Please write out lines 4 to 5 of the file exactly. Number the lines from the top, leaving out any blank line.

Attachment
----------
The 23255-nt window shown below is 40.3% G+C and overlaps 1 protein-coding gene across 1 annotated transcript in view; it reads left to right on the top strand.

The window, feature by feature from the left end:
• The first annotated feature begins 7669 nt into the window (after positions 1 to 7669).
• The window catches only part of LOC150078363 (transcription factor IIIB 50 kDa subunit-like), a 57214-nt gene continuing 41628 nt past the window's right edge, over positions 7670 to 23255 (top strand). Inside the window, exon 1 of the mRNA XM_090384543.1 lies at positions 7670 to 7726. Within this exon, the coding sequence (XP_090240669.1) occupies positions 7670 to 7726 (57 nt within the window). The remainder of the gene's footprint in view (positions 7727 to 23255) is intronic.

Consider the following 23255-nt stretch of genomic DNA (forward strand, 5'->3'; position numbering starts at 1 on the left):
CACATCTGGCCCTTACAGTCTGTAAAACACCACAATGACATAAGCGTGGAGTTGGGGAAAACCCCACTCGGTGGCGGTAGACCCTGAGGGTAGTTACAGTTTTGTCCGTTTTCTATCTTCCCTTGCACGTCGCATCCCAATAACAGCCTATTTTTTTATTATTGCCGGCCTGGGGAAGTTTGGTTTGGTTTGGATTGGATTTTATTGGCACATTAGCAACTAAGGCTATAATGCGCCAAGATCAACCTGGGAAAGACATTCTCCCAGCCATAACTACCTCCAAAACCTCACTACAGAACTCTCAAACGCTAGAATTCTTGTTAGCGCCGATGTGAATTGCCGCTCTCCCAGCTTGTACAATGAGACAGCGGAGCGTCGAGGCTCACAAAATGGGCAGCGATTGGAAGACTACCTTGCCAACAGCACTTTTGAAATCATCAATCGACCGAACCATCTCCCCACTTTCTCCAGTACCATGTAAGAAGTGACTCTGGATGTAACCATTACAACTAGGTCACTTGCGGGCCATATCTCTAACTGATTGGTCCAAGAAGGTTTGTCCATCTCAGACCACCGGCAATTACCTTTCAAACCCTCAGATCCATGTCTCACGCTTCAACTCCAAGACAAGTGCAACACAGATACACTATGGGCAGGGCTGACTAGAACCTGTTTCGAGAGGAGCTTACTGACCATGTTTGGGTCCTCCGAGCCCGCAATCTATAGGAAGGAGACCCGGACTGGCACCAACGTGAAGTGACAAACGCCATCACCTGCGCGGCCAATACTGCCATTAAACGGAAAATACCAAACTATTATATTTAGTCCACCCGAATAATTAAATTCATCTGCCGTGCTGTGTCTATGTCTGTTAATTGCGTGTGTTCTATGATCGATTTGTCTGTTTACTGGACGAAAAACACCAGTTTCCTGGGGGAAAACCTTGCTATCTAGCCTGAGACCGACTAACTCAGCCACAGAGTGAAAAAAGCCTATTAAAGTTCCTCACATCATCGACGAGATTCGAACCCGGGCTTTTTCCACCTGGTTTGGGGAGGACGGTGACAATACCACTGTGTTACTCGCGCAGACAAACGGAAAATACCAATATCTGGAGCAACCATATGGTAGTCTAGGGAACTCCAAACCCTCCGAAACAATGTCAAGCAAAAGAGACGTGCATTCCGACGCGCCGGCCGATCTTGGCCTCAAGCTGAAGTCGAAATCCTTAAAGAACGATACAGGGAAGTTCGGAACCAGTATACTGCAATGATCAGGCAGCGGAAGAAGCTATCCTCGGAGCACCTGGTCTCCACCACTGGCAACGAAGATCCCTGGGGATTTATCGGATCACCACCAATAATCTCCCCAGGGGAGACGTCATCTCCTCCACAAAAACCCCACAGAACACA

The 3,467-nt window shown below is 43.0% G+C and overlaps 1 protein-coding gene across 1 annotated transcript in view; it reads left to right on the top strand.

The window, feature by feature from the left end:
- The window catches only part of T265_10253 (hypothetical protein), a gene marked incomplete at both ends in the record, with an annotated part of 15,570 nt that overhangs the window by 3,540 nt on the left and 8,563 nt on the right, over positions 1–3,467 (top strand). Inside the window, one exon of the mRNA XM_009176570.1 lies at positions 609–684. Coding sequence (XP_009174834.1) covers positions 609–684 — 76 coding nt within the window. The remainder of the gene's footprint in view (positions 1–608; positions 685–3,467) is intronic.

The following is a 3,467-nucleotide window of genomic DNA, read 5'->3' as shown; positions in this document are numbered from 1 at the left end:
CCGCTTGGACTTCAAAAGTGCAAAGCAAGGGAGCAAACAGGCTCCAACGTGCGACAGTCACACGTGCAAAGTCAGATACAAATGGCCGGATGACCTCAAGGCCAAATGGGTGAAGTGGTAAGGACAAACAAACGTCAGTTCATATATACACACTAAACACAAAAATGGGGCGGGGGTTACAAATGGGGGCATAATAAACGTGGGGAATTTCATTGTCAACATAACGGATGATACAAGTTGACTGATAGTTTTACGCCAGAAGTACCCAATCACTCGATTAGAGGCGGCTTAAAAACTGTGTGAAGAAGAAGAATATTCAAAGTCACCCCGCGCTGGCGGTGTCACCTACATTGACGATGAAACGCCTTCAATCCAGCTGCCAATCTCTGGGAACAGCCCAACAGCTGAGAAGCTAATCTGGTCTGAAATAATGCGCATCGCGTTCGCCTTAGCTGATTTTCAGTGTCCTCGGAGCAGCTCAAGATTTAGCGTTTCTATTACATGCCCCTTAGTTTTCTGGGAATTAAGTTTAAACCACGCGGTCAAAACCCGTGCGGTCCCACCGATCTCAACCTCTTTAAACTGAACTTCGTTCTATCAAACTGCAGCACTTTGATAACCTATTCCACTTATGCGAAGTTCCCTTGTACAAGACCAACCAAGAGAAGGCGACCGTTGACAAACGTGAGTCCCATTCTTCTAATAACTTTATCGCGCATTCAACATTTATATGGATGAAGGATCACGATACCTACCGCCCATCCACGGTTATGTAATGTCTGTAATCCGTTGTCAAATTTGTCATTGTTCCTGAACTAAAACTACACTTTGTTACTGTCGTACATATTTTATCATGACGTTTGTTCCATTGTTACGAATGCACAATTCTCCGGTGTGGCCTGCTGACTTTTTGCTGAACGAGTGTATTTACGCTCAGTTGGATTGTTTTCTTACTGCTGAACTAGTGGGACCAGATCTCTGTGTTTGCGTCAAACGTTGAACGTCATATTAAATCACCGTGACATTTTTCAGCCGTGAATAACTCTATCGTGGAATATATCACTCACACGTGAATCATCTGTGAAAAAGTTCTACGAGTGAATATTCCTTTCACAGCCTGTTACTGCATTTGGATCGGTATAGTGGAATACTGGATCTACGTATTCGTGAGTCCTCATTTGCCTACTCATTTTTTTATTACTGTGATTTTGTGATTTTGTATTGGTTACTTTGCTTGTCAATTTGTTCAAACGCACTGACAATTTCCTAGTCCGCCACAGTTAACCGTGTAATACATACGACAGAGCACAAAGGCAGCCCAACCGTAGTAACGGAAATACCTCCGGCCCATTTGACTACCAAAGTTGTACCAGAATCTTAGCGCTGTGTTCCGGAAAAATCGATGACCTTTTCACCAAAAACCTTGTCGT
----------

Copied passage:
• The window catches only part of LOC150078363 (transcription factor IIIB 50 kDa subunit-like), a 57214-nt gene continuing 41628 nt past the window's right edge, over positions 7670 to 23255 (top strand). Inside the window, exon 1 of the mRNA XM_090384543.1 lies at positions 7670 to 7726. Within this exon, the coding sequence (XP_090240669.1) occupies positions 7670 to 7726 (57 nt within the window). The remainder of the gene's footprint in view (positions 7727 to 23255) is intronic.

Consider the following 23255-nt stretch of genomic DNA (forward strand, 5'->3'; position numbering starts at 1 on the left):